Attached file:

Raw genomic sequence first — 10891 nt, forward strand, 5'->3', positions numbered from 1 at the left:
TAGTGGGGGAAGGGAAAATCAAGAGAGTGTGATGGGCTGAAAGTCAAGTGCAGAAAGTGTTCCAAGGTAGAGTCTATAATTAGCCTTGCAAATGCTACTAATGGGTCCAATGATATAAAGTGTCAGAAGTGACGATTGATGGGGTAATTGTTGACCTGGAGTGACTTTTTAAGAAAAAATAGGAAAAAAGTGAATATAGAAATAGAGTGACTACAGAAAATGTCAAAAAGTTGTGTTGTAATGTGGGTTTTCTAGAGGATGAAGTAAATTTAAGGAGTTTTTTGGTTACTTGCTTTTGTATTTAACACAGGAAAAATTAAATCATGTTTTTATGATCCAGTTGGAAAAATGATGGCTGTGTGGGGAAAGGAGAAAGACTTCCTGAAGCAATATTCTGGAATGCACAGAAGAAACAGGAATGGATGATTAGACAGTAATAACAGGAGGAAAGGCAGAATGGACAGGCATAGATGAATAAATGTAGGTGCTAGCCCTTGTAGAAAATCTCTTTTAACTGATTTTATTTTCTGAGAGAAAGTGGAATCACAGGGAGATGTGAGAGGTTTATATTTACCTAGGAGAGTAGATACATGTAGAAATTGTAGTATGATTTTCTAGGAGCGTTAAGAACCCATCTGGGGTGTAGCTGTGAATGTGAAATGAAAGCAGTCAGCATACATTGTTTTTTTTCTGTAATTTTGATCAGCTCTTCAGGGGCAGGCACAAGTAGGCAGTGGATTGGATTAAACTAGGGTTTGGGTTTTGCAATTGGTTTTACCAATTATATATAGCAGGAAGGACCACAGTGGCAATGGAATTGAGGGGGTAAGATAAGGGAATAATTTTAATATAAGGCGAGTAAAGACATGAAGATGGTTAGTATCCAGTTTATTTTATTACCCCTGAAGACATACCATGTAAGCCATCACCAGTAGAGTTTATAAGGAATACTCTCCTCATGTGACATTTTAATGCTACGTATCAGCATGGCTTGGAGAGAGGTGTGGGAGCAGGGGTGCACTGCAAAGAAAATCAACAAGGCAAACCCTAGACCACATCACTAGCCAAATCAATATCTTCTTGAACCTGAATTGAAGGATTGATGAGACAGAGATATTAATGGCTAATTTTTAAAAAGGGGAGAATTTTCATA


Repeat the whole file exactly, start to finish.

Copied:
Raw genomic sequence first — 10891 nt, forward strand, 5'->3', positions numbered from 1 at the left:
TAGTGGGGGAAGGGAAAATCAAGAGAGTGTGATGGGCTGAAAGTCAAGTGCAGAAAGTGTTCCAAGGTAGAGTCTATAATTAGCCTTGCAAATGCTACTAATGGGTCCAATGATATAAAGTGTCAGAAGTGACGATTGATGGGGTAATTGTTGACCTGGAGTGACTTTTTAAGAAAAAATAGGAAAAAAGTGAATATAGAAATAGAGTGACTACAGAAAATGTCAAAAAGTTGTGTTGTAATGTGGGTTTTCTAGAGGATGAAGTAAATTTAAGGAGTTTTTTGGTTACTTGCTTTTGTATTTAACACAGGAAAAATTAAATCATGTTTTTATGATCCAGTTGGAAAAATGATGGCTGTGTGGGGAAAGGAGAAAGACTTCCTGAAGCAATATTCTGGAATGCACAGAAGAAACAGGAATGGATGATTAGACAGTAATAACAGGAGGAAAGGCAGAATGGACAGGCATAGATGAATAAATGTAGGTGCTAGCCCTTGTAGAAAATCTCTTTTAACTGATTTTATTTTCTGAGAGAAAGTGGAATCACAGGGAGATGTGAGAGGTTTATATTTACCTAGGAGAGTAGATACATGTAGAAATTGTAGTATGATTTTCTAGGAGCGTTAAGAACCCATCTGGGGTGTAGCTGTGAATGTGAAATGAAAGCAGTCAGCATACATTGTTTTTTTTCTGTAATTTTGATCAGCTCTTCAGGGGCAGGCACAAGTAGGCAGTGGATTGGATTAAACTAGGGTTTGGGTTTTGCAATTGGTTTTACCAATTATATATAGCAGGAAGGACCACAGTGGCAATGGAATTGAGGGGGTAAGATAAGGGAATAATTTTAATATAAGGCGAGTAAAGACATGAAGATGGTTAGTATCCAGTTTATTTTATTACCCCTGAAGACATACCATGTAAGCCATCACCAGTAGAGTTTATAAGGAATACTCTCCTCATGTGACATTTTAATGCTACGTATCAGCATGGCTTGGAGAGAGGTGTGGGAGCAGGGGTGCACTGCAAAGAAAATCAACAAGGCAAACCCTAGACCACATCACTAGCCAAATCAATATCTTCTTGAACCTGAATTGAAGGATTGATGAGACAGAGATATTAATGGCTAATTTTTAAAAAGGGGAGAATTTTCATA